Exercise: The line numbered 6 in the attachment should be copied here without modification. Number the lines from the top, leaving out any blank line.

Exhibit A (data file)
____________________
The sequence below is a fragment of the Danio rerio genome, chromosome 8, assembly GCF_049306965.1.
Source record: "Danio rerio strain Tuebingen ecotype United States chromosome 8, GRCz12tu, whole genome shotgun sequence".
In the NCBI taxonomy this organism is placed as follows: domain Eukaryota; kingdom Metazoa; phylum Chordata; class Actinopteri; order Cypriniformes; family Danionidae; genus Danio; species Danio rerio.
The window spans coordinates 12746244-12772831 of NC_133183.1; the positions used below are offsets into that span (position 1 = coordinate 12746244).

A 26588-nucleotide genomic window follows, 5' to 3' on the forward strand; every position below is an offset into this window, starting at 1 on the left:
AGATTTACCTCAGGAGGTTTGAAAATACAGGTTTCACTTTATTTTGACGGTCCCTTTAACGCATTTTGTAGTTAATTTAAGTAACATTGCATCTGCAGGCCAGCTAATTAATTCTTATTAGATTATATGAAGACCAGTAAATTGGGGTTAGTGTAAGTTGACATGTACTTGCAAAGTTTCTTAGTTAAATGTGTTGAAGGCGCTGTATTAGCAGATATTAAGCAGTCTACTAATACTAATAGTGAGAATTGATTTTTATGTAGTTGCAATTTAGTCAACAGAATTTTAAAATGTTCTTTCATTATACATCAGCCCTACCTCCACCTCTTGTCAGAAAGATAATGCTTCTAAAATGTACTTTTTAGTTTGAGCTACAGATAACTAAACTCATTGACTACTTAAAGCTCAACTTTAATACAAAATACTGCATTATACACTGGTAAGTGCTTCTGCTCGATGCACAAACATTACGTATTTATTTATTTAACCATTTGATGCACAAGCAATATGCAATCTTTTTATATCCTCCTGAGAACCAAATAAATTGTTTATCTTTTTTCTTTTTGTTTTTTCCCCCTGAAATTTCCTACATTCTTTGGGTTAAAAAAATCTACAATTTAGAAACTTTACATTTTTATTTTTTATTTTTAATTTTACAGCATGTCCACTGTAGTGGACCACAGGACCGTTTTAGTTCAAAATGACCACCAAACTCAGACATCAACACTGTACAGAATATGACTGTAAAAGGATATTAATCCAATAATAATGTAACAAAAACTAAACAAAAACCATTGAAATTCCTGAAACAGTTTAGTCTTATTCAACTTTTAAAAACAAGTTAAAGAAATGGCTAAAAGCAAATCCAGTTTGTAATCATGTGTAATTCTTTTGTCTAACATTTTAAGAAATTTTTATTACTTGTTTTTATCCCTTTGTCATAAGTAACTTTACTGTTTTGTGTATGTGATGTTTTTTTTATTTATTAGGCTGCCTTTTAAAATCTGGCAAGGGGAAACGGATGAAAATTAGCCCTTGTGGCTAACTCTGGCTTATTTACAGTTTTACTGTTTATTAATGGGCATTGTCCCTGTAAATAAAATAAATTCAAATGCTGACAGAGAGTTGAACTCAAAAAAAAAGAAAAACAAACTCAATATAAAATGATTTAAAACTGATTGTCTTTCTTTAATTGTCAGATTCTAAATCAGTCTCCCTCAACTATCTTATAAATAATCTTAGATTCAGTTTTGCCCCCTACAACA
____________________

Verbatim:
AGATTTACCTCAGGAGGTTTGAAAATACAGGTTTCACTTTATTTTGACGGTCCCTTTAACGCATTTTGTAGTTAATTTAAGTAACATTGCATCTGCAGGCCAGCTAATTAATTCTTATTAGATTATATGAAGACCAGTAAATTGGGGTTAGTGTAAGTTGACATGTACTTGCAAAGTTTCTTAGTTAAATGTGTTGAAGGCGCTGTATTAGCAGATATTAAGCAGTCTACTAATACTAATAGTGAGAATTGATTTTTATGTAGTTGCAATTTAGTCAACAGAATTTTAAAATGTTCTTTCATTATACATCAGCCCTACCTCCACCTCTTGTCAGAAAGATAATGCTTCTAAAATGTACTTTTTAGTTTGAGCTACAGATAACTAAACTCATTGACTACTTAAAGCTCAACTTTAATACAAAATACTGCATTATACACTGGTAAGTGCTTCTGCTCGATGCACAAACATTACGTATTTATTTATTTAACCATTTGATGCACAAGCAATATGCAATCTTTTTATATCCTCCTGAGAACCAAATAAATTGTTTATCTTTTTTCTTTTTGTTTTTTCCCCCTGAAATTTCCTACATTCTTTGGGTTAAAAAAATCTACAATTTAGAAACTTTACATTTTTATTTTTTATTTTTAATTTTACAGCATGTCCACTGTAGTGGACCACAGGACCGTTTTAGTTCAAAATGACCACCAAACTCAGACATCAACACTGTACAGAATATGACTGTAAAAGGATATTAATCCAATAATAATGTAACAAAAACTAAACAAAAACCATTGAAATTCCTGAAACAGTTTAGTCTTATTCAACTTTTAAAAACAAGTTAAAGAAATGGCTAAAAGCAAATCCAGTTTGTAATCATGTGTAATTCTTTTGTCTAACATTTTAAGAAATTTTTATTACTTGTTTTTATCCCTTTGTCATAAGTAACTTTACTGTTTTGTGTATGTGATGTTTTTTTTATTTATTAGGCTGCCTTTTAAAATCTGGCAAGGGGAAACGGATGAAAATTAGCCCTTGTGGCTAACTCTGGCTTATTTACAGTTTTACTGTTTATTAATGGGCATTGTCCCTGTAAATAAAATAAATTCAAATGCTGACAGAGAGTTGAACTCAAAAAAAAAGAAAAACAAACTCAATATAAAATGATTTAAAACTGATTGTCTTTCTTTAATTGTCAGATTCTAAATCAGTCTCCCTCAACTATCTTATAAATAATCTTAGATTCAGTTTTGCCCCCTACAACA